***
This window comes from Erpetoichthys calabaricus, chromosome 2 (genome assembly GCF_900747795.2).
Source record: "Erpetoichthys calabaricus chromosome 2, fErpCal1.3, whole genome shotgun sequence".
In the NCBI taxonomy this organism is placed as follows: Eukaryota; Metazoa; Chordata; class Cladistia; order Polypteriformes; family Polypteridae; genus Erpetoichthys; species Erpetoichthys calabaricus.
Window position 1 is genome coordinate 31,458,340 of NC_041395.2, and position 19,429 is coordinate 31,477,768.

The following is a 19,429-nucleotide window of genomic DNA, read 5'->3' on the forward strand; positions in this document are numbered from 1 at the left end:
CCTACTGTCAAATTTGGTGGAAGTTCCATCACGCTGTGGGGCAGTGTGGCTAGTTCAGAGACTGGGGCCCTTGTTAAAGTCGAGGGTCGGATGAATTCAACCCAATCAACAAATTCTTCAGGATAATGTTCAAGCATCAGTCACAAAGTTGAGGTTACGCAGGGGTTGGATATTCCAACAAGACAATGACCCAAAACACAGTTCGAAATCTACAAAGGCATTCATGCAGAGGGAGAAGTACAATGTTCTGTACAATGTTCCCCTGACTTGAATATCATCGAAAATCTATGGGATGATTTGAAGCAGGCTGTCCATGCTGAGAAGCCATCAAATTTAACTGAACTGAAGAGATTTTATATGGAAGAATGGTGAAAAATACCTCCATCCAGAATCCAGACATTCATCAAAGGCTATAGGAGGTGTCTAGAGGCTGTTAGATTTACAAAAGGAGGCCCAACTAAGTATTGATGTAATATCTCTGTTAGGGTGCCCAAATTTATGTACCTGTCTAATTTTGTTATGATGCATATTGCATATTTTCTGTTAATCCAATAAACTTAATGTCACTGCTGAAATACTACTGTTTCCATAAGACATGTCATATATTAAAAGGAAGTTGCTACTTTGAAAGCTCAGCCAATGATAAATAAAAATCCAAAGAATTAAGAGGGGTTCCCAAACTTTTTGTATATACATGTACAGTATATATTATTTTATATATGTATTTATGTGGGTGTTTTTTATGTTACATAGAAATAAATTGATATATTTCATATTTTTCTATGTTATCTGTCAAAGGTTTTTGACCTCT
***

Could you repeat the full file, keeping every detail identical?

This window comes from Erpetoichthys calabaricus, chromosome 2 (genome assembly GCF_900747795.2).
Source record: "Erpetoichthys calabaricus chromosome 2, fErpCal1.3, whole genome shotgun sequence".
In the NCBI taxonomy this organism is placed as follows: Eukaryota; Metazoa; Chordata; class Cladistia; order Polypteriformes; family Polypteridae; genus Erpetoichthys; species Erpetoichthys calabaricus.
Window position 1 is genome coordinate 31,458,340 of NC_041395.2, and position 19,429 is coordinate 31,477,768.

The following is a 19,429-nucleotide window of genomic DNA, read 5'->3' on the forward strand; positions in this document are numbered from 1 at the left end:
CCTACTGTCAAATTTGGTGGAAGTTCCATCACGCTGTGGGGCAGTGTGGCTAGTTCAGAGACTGGGGCCCTTGTTAAAGTCGAGGGTCGGATGAATTCAACCCAATCAACAAATTCTTCAGGATAATGTTCAAGCATCAGTCACAAAGTTGAGGTTACGCAGGGGTTGGATATTCCAACAAGACAATGACCCAAAACACAGTTCGAAATCTACAAAGGCATTCATGCAGAGGGAGAAGTACAATGTTCTGTACAATGTTCCCCTGACTTGAATATCATCGAAAATCTATGGGATGATTTGAAGCAGGCTGTCCATGCTGAGAAGCCATCAAATTTAACTGAACTGAAGAGATTTTATATGGAAGAATGGTGAAAAATACCTCCATCCAGAATCCAGACATTCATCAAAGGCTATAGGAGGTGTCTAGAGGCTGTTAGATTTACAAAAGGAGGCCCAACTAAGTATTGATGTAATATCTCTGTTAGGGTGCCCAAATTTATGTACCTGTCTAATTTTGTTATGATGCATATTGCATATTTTCTGTTAATCCAATAAACTTAATGTCACTGCTGAAATACTACTGTTTCCATAAGACATGTCATATATTAAAAGGAAGTTGCTACTTTGAAAGCTCAGCCAATGATAAATAAAAATCCAAAGAATTAAGAGGGGTTCCCAAACTTTTTGTATATACATGTACAGTATATATTATTTTATATATGTATTTATGTGGGTGTTTTTTATGTTACATAGAAATAAATTGATATATTTCATATTTTTCTATGTTATCTGTCAAAGGTTTTTGACCTCT